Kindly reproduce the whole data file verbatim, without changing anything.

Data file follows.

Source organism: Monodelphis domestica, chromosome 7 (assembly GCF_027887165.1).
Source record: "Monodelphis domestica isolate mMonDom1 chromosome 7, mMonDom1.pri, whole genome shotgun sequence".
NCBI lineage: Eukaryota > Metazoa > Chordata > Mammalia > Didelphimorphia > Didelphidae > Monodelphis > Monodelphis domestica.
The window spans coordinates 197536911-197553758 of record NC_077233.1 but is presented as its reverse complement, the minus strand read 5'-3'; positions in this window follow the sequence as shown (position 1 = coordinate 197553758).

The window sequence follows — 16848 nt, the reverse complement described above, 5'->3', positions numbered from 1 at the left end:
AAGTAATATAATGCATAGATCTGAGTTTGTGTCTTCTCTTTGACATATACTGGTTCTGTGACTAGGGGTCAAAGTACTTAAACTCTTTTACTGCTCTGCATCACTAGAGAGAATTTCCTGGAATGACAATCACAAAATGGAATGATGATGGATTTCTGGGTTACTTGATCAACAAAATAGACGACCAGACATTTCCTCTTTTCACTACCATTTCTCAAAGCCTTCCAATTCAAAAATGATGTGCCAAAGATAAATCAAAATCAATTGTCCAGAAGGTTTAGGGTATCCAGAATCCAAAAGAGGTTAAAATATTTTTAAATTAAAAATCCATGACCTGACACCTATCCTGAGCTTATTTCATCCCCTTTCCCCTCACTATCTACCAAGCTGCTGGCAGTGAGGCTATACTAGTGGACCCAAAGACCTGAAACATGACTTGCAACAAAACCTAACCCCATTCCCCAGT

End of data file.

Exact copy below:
Source organism: Monodelphis domestica, chromosome 7 (assembly GCF_027887165.1).
Source record: "Monodelphis domestica isolate mMonDom1 chromosome 7, mMonDom1.pri, whole genome shotgun sequence".
NCBI lineage: Eukaryota > Metazoa > Chordata > Mammalia > Didelphimorphia > Didelphidae > Monodelphis > Monodelphis domestica.
The window spans coordinates 197536911-197553758 of record NC_077233.1 but is presented as its reverse complement, the minus strand read 5'-3'; positions in this window follow the sequence as shown (position 1 = coordinate 197553758).

The window sequence follows — 16848 nt, the reverse complement described above, 5'->3', positions numbered from 1 at the left end:
AAGTAATATAATGCATAGATCTGAGTTTGTGTCTTCTCTTTGACATATACTGGTTCTGTGACTAGGGGTCAAAGTACTTAAACTCTTTTACTGCTCTGCATCACTAGAGAGAATTTCCTGGAATGACAATCACAAAATGGAATGATGATGGATTTCTGGGTTACTTGATCAACAAAATAGACGACCAGACATTTCCTCTTTTCACTACCATTTCTCAAAGCCTTCCAATTCAAAAATGATGTGCCAAAGATAAATCAAAATCAATTGTCCAGAAGGTTTAGGGTATCCAGAATCCAAAAGAGGTTAAAATATTTTTAAATTAAAAATCCATGACCTGACACCTATCCTGAGCTTATTTCATCCCCTTTCCCCTCACTATCTACCAAGCTGCTGGCAGTGAGGCTATACTAGTGGACCCAAAGACCTGAAACATGACTTGCAACAAAACCTAACCCCATTCCCCAGT